Isolation and polarization of bone marrow macrophages. Mice (age 6-8 weeks) were euthanized, prepared, the femoral bones were taken, and the bone marrow was isolated by washing from the bone diaphyses into a tube with a sterile serum-free DMEM. The bone marrow cells were counted in a Goryaev hemocytometer and placed into 100-mm Petri dishes (7·106 in 7 ml of cultural medium). The medium composition stimulated differentiation of the bone marrow cells into macrophages and corresponded to the standard protocol described earlier [11]. On the seventh day of cultivation, the cells were removed from the dishes with a sterile solution of 0.05% EDTA in PBS and replaced for polarization into 35-mm Petri dishes at 106 cells in 2 ml of culture medium per dish. The macrophages were polarized using recombinant mouse cytokines IFN-γ and IL-4 (Peprotech, USA) and also lipopolysaccharide (LPS) from E. coli (Sigma, USA). Each clone was M1-polarized with γ-interferon (50 ng/ml) and LPS (50 ng/ml). Polarization with γ-interferon at the same concentration without LPS and M2 polarization with IL-4 (20 ng/ml) were also performed, and non-polarized cells were used as control. The next day the cells were stained for the presence of specific markers, and DNA and RNA were isolated.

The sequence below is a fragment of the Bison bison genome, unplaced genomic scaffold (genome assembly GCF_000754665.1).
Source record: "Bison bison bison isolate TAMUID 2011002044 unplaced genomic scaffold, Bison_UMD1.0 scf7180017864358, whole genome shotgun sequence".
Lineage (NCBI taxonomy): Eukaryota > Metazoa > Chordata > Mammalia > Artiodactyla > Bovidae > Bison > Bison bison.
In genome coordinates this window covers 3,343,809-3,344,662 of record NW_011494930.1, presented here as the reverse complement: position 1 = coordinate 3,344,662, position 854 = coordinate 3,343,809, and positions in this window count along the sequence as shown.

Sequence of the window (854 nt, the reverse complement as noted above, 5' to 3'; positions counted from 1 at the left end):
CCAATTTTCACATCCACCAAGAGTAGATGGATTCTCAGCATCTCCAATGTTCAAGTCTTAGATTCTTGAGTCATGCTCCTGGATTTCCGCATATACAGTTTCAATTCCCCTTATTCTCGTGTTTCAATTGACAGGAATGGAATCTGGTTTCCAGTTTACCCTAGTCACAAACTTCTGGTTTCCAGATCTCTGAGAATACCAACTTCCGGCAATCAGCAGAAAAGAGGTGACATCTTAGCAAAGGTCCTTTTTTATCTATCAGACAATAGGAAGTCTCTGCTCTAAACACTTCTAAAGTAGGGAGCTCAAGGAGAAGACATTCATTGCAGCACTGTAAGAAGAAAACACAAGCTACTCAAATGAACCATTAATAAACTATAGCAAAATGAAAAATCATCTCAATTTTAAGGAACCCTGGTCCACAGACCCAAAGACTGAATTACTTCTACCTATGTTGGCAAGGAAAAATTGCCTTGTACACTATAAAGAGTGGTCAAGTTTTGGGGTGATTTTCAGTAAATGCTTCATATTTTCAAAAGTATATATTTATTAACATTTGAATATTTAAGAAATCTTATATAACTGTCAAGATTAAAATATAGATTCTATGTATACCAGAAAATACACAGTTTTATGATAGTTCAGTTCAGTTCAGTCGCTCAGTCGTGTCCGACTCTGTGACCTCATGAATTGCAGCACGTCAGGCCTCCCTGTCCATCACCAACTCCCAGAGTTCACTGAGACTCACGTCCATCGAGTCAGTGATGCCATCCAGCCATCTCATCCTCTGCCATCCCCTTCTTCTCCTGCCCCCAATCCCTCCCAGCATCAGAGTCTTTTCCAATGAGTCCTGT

Western-blotting. Macrophages lysed in Laemmli buffer were used (2·106 cells per sample). Lysates of macrophages were subjected to SDS-PAGE in a Mini-Protean system (Bio-Rad, USA) and then to wet transfer onto an Amersham Hybond-P methanol-activated PVDF-membrane (GE Healthcare, GB), blocked with a bovine serum albumin solution (Sigma) in PBS, and treated with primary monoclonal antibodies against cytochrome c (BD Pharmingen, USA) and polyclonal rabbit antibodies to histone H2B (Abcam, GB). For the detection, secondary antibodies conjugated with horseradish peroxidase and an ECL West Dura kit (Pierce, USA) were used, and the signal was recorded with ChemiDoc luminescent imager (Bio-Rad).

Isolation of DNA. To quantitatively evaluate functioning of the LysMcre/loxP-system and determine the efficiency of excising the wild-type Cycs allele, DNA was isolated from (2-5)·106 bone marrow macrophages. The isolation was performed according to the standard protocol of the Jackson Laboratory for DNA isolation from mouse cells using proteinase K (Amresco, USA).